Yishai : PM Stop Demolition

The Minister of the Interior urges the PM to prevent the destruction in the town of Migron due to its strategic location.

David ben Yacov , | updated: 2:14 PM

Deputy Prime Minister Eli Yishai.
Deputy Prime Minister Eli Yishai.
Israel news photo: file

 The Minister of the Interior, Eli Yishai (Shas) has recently written a letter to Prime Minister Binyamin Netanyahu, urging him to prevent the destruction of three structures in the Binyamin region town of Migron.

Migron is an Israeli town founded in 1999 and re-founded in 2001. Migron is 5 kilometers north of Jerusalem in the jurisdiction of the Mateh Binyamin Regional Council in the northern part of Judea and Samaria. It is situated just off Highway 60 between Ofra and the Shaar Binyamin Industrial Park.

The radical left ‘Yesh Din’ (‘There is Justice’, ed.) movement filed a petition with the High Court of justice to order demolitions in the community, claiming it was built on Palestinian-owned land. The original owners  cited had nothing to do with the claim. The state informed the High Court that it intends to demolish three of the homes in Migron within 45 days.

The legal advisor the the Shomron (Samaria) Regional Council, Adv. Akiva Sylvetsky has exlained that one of the nationalist criticisms of Supreme Court policy is that it accepts suits over land ownership filed by non-involved parties, so that even in the rare cases when land used is proven to be owned by Arabs, they are prevented from quietly receiving payment for it although they might prefer to do that. This is actually an abrogation of the Arab owner's freedom of choice, as he will be subject to punishment by the PA which forbids sale to Jews or murdered by terrorists who do not wait for courts of law. Another issue is the Court's considering unclaimed non-state owned land  as Arab by default, as occurred in Eli.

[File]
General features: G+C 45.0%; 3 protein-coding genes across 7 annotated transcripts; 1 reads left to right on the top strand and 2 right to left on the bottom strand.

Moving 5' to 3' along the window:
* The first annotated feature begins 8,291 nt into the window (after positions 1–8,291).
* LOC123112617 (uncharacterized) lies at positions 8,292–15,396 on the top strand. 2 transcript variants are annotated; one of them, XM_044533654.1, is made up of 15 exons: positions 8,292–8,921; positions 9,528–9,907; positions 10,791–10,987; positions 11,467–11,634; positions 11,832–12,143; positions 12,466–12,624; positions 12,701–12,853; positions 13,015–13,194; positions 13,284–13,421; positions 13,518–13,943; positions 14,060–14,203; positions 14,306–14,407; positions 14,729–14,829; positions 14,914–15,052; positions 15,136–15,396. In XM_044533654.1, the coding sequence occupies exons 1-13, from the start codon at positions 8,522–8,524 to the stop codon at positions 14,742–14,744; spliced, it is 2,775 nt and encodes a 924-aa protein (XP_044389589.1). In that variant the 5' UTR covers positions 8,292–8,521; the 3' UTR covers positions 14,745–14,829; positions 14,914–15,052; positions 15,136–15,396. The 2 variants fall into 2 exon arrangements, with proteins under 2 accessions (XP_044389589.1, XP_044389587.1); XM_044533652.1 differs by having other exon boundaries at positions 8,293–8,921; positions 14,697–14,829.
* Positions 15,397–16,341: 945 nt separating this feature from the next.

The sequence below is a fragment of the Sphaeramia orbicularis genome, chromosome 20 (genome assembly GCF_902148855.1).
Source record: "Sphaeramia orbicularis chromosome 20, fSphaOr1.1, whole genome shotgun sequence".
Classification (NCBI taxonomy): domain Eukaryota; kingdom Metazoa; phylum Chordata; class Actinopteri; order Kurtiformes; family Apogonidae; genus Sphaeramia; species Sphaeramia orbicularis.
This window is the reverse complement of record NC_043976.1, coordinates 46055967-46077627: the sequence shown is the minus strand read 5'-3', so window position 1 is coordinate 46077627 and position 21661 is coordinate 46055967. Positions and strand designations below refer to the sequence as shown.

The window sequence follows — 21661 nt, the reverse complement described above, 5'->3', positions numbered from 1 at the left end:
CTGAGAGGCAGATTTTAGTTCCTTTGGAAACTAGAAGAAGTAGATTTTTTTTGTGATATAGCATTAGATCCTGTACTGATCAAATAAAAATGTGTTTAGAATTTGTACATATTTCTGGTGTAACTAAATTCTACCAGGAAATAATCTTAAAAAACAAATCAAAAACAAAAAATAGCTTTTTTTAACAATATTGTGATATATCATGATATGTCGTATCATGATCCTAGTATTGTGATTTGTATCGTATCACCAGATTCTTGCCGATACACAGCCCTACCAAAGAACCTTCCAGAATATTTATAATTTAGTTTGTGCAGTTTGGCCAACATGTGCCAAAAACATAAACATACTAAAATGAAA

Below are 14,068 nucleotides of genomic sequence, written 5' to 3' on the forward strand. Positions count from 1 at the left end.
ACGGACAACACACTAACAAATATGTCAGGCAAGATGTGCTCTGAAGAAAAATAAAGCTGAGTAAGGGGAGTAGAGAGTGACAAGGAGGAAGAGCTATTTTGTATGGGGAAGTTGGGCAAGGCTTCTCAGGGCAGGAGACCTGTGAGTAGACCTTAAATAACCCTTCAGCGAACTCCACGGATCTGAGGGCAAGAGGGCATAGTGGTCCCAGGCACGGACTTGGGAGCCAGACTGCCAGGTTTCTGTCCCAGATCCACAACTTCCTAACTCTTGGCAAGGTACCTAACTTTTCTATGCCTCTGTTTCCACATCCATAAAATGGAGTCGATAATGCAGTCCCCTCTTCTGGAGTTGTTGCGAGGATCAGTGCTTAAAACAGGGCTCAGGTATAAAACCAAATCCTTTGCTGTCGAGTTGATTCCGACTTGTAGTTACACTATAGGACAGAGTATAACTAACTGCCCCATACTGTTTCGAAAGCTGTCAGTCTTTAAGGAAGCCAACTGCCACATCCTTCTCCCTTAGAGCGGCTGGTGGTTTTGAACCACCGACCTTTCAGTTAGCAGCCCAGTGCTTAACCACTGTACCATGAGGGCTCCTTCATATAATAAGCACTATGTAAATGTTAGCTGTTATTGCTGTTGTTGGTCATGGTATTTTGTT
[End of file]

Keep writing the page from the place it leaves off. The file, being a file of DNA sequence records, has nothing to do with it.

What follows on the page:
The entire town of Migron is in jeopardy and this is seen by nationalists as a first step that must be prevented. The state has offered to relocate Migron to the suburb of another Binyamin community that does not yet exist, an idea rejected by residents, who wish to remain in their homes.

“The state should cancel the demolition order against the three homes as long as there is an appeal to the High Court pertaining to the entire town, and the appeal on the issue of the three homes was erased by the High Court,” wrote Yishai.

“I would like you to prevent the destruction of the homes of loyal law-abiding citizens for the following reasons:

1.       The State of Israel supported the construction of the town of Migron due to its strategic location, and the fact that it is abandoned land that falls into the category of absentee property.
2.       A reality where it is easy to evacuate families from their homes, and then demolish the structures creates a social and judicial imbalance. When a local municipality built on someone’s land, the state did not demolish the construction, but offered financial compensation instead. The state shows great tolerance toward severe examples of illegal [Arab, ed.] construction. I am certain that in this case of Migron, the destruction can be avoided. Not to mention the fact that the demolition will trigger more lawsuits against other towns in Judea and Samaria.
3.       In these days we need to unite the nation. The evacuation and demolition will demoralize the residents, will add to strife and deter unity.

Yishai concluded with, ”I would thank you, Mr. Prime Minister, if you would seriously weigh these considerations, and instruct the relevant parties to stand against baseless claims that threaten the normal lives of citizens of the state.”

Migron residents are concerned about the intention of Defense Minister Ehud Barak to demolish the three homes despite the fact that the ‘Yesh Din’ movement withdrew its claims against them.

Next week, a protest tent camp will be set up at Migron, and the Binyamin Regional Council will move its operations there. The council website states that “The legal solution for Migron can be found through the regular court system, like all real estate issues, without having to resort to the High Court.”